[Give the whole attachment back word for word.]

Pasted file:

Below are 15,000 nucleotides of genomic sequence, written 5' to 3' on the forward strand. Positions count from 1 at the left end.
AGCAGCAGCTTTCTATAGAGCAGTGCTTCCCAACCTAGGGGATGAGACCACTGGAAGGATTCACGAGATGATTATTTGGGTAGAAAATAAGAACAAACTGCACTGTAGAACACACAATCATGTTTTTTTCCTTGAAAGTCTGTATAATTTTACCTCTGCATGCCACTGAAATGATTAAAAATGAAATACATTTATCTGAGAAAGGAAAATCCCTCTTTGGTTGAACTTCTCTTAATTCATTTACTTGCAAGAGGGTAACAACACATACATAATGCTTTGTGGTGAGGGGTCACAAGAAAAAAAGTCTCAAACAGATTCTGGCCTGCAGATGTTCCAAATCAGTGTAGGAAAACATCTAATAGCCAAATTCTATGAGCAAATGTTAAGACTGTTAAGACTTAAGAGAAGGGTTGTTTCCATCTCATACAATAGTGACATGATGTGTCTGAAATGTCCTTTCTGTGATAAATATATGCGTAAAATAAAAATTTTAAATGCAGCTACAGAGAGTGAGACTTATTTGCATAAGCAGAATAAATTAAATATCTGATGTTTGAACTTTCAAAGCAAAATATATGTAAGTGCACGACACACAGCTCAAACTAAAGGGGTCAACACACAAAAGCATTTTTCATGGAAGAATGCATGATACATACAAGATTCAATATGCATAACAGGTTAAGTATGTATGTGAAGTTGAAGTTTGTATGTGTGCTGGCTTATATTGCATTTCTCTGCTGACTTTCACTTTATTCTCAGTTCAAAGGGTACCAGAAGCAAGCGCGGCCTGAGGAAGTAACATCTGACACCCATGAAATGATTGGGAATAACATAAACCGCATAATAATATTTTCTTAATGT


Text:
Below are 15,000 nucleotides of genomic sequence, written 5' to 3' on the forward strand. Positions count from 1 at the left end.
AGCAGCAGCTTTCTATAGAGCAGTGCTTCCCAACCTAGGGGATGAGACCACTGGAAGGATTCACGAGATGATTATTTGGGTAGAAAATAAGAACAAACTGCACTGTAGAACACACAATCATGTTTTTTTCCTTGAAAGTCTGTATAATTTTACCTCTGCATGCCACTGAAATGATTAAAAATGAAATACATTTATCTGAGAAAGGAAAATCCCTCTTTGGTTGAACTTCTCTTAATTCATTTACTTGCAAGAGGGTAACAACACATACATAATGCTTTGTGGTGAGGGGTCACAAGAAAAAAAGTCTCAAACAGATTCTGGCCTGCAGATGTTCCAAATCAGTGTAGGAAAACATCTAATAGCCAAATTCTATGAGCAAATGTTAAGACTGTTAAGACTTAAGAGAAGGGTTGTTTCCATCTCATACAATAGTGACATGATGTGTCTGAAATGTCCTTTCTGTGATAAATATATGCGTAAAATAAAAATTTTAAATGCAGCTACAGAGAGTGAGACTTATTTGCATAAGCAGAATAAATTAAATATCTGATGTTTGAACTTTCAAAGCAAAATATATGTAAGTGCACGACACACAGCTCAAACTAAAGGGGTCAACACACAAAAGCATTTTTCATGGAAGAATGCATGATACATACAAGATTCAATATGCATAACAGGTTAAGTATGTATGTGAAGTTGAAGTTTGTATGTGTGCTGGCTTATATTGCATTTCTCTGCTGACTTTCACTTTATTCTCAGTTCAAAGGGTACCAGAAGCAAGCGCGGCCTGAGGAAGTAACATCTGACACCCATGAAATGATTGGGAATAACATAAACCGCATAATAATATTTTCTTAATGT